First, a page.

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Durbin Amendment raises parking rates in Washington D.C.

Parkmobile notified customers in the Washington D.C. area last week that it would be raising fees, citing the Durbin Amendment as the reason for the fee hike.

The company, which allows its customers to remotely pay on parking meters, said in an email to customers that the fee for the service would increase from 32 cents to 45 cents due to the controversial Durbin Amendment, U.S. News & World Report reports.

The Durbin Amendment, a provision of the 2010 Dodd-Frank Act enacted one year ago, capped the amount financial institutions could charge merchants to process debit card transactions. Before the provision took effect, merchants paid on average 45 cents per transaction.

Since the Durbin Amendment took effect, however, card companies can charge a maximum of only 21 cents, though they have also eliminated merchant discounts for small purchases, and retailers must pay the maximum amount regardless of transaction size.

“Our processing costs have tripled,” Laurens Eckelboom, the executive vice president of marketing at Parkmobile, said, according to U.S. News & World Report. “The debit interchange fees were capped without regard to transaction size. We deal in small average transactions so that is damaging since debit cards are used more frequently to pay for small transactions.”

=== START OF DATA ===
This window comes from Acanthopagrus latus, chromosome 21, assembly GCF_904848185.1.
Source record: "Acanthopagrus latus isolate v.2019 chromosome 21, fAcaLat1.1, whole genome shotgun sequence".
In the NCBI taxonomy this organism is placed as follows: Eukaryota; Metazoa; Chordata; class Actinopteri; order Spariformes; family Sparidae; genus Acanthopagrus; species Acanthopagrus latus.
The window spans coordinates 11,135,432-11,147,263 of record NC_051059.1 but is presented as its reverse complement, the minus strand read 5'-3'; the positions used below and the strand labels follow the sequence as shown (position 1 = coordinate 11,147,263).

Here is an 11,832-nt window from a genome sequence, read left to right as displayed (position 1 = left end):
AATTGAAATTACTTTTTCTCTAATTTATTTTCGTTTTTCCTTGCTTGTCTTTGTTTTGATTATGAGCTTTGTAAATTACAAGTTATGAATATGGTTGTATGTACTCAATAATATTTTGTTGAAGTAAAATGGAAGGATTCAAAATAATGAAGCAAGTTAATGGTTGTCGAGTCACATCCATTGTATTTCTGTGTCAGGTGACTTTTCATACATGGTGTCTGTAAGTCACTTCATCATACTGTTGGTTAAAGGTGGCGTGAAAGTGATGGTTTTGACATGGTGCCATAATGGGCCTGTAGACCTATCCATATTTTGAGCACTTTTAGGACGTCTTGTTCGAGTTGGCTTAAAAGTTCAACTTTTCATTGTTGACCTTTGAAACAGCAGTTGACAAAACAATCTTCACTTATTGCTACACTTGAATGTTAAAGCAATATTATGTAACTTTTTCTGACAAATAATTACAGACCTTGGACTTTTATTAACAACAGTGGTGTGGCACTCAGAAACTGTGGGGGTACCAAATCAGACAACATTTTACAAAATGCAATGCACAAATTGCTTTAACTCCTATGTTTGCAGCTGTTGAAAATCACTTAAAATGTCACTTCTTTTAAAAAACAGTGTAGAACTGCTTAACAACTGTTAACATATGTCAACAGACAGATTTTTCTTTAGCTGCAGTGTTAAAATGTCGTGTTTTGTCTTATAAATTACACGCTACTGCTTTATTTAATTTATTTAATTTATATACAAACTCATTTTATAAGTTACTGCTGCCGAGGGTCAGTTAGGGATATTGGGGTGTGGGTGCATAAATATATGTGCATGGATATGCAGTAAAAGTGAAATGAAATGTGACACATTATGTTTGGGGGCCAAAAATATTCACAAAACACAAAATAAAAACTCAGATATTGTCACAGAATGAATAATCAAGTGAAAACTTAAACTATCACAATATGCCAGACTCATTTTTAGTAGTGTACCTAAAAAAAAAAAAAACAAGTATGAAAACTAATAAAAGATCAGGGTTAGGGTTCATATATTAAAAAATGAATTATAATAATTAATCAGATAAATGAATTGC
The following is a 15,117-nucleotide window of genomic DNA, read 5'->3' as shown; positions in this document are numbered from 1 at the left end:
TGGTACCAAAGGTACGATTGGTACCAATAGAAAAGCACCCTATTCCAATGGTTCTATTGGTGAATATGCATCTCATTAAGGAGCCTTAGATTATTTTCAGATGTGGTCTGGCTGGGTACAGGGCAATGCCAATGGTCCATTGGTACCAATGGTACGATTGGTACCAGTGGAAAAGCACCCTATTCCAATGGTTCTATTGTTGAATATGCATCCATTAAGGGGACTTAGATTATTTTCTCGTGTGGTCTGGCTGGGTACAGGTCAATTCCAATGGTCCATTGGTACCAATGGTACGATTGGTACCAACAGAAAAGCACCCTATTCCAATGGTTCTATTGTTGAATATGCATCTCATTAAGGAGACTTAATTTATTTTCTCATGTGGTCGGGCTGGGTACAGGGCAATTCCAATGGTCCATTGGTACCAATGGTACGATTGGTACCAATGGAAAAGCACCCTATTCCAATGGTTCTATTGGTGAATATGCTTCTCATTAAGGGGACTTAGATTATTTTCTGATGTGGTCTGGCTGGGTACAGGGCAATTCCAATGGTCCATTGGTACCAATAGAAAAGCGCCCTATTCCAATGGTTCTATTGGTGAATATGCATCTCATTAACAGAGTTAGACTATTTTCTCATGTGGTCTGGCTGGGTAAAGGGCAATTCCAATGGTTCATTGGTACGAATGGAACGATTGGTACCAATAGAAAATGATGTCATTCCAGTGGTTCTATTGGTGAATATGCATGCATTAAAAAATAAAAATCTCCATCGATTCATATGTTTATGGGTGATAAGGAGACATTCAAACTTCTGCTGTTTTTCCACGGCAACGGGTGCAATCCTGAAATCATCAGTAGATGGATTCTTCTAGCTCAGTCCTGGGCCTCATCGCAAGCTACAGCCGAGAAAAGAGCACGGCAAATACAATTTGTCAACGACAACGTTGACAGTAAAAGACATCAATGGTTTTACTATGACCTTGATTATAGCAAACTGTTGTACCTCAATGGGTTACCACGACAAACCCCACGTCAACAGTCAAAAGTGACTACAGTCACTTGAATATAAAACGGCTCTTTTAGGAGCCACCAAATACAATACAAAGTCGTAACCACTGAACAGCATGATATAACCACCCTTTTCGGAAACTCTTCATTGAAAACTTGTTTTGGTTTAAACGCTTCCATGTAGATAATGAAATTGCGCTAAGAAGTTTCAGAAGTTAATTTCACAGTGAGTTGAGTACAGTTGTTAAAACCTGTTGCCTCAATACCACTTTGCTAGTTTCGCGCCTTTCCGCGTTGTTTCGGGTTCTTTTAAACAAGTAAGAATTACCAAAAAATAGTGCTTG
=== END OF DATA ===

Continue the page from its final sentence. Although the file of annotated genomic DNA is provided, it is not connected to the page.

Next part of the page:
Other small-ticket retailers have also been affected by the provision. Redbox announced last year that it was raising DVD rental prices by 20 cents, citing “the recent increase in debit card interchange fees as a result of the Durbin Amendment.”

“This is yet another example of how the Durbin amendment has failed those it claims to help,” Trish Wexler, the spokeswoman for the Electronic Payments Coalition, said, U.S. News & World Report reports. “Whether buying a big screen television of paying for parking, the interchange fee is the same. Government intervention in the interchange system might boost profits for giant retailers but it clearly harms the interests of American small businesses.”

Companies have come up with an alternative solution to the fees, however. Parkmobile Wallet allows customers to digitally add money to the wallet, and parking meter fees are deducted from the total balance.

Eckelboom said that the system reduces transaction costs, as the company is charged only when the customer loads the wallet rather than every time a customer uses their debit card to pay a fee. Customers that use the system will pay a 30 cent fee per transaction as opposed to the 45 cent fee that will take effect this week for customers who don’t use Parkmobile Wallet.

“In the end, credit card companies have decided to maximize [transaction fees] regardless of ticket size,” Eckelboom said, according to U.S. News & World Report. “What we did not want to do was pass along those fees without providing an alternative solution.”

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